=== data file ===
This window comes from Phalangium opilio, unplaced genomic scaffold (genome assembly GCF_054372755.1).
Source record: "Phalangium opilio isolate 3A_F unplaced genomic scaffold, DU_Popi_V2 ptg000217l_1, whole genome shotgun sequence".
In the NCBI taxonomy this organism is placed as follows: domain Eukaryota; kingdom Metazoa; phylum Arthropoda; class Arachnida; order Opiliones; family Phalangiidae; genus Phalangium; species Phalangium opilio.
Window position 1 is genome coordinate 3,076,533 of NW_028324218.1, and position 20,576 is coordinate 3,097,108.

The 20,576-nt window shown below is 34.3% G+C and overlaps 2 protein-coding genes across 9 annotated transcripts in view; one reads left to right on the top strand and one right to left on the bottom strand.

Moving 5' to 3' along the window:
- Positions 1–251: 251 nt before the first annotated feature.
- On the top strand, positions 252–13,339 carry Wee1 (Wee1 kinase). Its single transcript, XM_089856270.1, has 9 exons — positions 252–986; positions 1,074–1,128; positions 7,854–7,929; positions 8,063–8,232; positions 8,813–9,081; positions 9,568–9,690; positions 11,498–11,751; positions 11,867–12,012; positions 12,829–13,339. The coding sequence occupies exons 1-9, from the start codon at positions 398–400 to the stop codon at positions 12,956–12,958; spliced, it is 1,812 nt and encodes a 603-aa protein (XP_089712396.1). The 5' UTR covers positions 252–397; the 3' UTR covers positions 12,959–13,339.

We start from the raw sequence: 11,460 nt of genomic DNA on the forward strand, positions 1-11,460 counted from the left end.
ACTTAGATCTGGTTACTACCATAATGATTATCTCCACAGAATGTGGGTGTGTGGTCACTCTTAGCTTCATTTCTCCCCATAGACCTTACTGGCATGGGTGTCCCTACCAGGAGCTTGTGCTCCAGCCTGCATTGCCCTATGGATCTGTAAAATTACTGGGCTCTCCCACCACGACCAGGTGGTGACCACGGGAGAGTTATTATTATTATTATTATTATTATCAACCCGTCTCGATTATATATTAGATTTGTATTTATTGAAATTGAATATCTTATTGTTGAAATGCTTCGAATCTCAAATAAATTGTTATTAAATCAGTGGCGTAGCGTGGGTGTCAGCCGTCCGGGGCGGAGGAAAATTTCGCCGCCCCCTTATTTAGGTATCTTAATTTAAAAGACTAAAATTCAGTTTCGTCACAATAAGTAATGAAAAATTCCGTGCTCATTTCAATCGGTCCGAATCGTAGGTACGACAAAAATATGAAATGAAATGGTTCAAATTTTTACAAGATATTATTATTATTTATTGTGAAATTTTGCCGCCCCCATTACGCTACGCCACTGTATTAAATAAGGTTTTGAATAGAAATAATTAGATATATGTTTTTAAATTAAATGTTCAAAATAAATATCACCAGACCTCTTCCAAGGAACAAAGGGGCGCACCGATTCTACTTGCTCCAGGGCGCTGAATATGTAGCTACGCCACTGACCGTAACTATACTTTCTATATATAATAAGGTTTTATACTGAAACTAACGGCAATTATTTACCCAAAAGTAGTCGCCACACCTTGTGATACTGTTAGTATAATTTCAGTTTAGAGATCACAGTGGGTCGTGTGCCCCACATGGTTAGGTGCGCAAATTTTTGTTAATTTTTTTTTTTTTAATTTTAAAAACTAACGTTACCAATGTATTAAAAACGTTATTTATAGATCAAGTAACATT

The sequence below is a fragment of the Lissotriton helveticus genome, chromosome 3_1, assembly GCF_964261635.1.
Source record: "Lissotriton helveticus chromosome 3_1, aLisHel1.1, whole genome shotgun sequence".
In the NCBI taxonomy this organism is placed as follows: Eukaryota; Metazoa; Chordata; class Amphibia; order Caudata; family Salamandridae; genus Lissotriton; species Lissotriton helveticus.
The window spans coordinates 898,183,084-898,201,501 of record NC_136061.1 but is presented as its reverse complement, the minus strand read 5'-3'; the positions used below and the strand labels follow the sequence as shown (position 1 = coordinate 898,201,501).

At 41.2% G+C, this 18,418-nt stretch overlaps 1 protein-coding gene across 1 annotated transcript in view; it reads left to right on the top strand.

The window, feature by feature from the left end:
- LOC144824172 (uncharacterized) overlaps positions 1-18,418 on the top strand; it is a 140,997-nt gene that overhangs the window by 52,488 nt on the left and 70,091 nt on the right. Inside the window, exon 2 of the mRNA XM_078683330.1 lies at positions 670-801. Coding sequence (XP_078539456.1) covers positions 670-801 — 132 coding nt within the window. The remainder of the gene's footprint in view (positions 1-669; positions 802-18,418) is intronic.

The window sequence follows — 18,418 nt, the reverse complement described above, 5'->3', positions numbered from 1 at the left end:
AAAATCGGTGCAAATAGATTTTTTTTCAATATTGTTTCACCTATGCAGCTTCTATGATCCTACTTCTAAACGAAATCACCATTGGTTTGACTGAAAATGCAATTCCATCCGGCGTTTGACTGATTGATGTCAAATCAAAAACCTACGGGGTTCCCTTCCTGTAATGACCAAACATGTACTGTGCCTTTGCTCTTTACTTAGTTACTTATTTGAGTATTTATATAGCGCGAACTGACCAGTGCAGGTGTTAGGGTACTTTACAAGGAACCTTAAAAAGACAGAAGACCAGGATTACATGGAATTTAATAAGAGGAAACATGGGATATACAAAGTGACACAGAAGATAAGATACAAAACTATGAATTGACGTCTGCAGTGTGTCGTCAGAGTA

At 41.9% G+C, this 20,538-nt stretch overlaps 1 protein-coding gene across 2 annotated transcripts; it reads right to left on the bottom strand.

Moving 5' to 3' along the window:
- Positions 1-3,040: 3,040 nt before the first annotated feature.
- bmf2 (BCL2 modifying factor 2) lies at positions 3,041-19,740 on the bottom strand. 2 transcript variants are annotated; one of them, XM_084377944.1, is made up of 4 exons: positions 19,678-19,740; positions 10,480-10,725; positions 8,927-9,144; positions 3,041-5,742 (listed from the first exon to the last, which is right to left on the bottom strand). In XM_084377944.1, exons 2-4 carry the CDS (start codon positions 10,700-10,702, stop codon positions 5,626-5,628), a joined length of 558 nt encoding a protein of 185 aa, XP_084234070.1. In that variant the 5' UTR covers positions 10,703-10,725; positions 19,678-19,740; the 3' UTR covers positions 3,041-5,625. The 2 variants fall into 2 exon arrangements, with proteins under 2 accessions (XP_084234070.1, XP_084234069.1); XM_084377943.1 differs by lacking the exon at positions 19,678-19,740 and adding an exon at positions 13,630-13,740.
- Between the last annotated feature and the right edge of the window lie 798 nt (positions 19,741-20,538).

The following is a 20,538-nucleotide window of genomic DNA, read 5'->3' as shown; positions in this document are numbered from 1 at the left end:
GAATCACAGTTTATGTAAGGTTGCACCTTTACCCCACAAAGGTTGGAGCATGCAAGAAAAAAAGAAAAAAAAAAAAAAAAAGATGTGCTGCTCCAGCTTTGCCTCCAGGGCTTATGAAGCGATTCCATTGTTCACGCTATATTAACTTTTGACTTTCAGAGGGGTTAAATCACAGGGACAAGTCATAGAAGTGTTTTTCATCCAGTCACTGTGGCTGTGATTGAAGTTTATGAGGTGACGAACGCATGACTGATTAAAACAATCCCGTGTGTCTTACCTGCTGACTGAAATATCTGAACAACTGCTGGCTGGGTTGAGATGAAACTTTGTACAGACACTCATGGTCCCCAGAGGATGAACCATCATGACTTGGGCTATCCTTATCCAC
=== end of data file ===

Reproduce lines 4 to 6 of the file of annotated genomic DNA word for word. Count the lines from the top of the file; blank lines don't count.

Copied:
Window position 1 is genome coordinate 3,076,533 of NW_028324218.1, and position 20,576 is coordinate 3,097,108.

The 20,576-nt window shown below is 34.3% G+C and overlaps 2 protein-coding genes across 9 annotated transcripts in view; one reads left to right on the top strand and one right to left on the bottom strand.

Moving 5' to 3' along the window: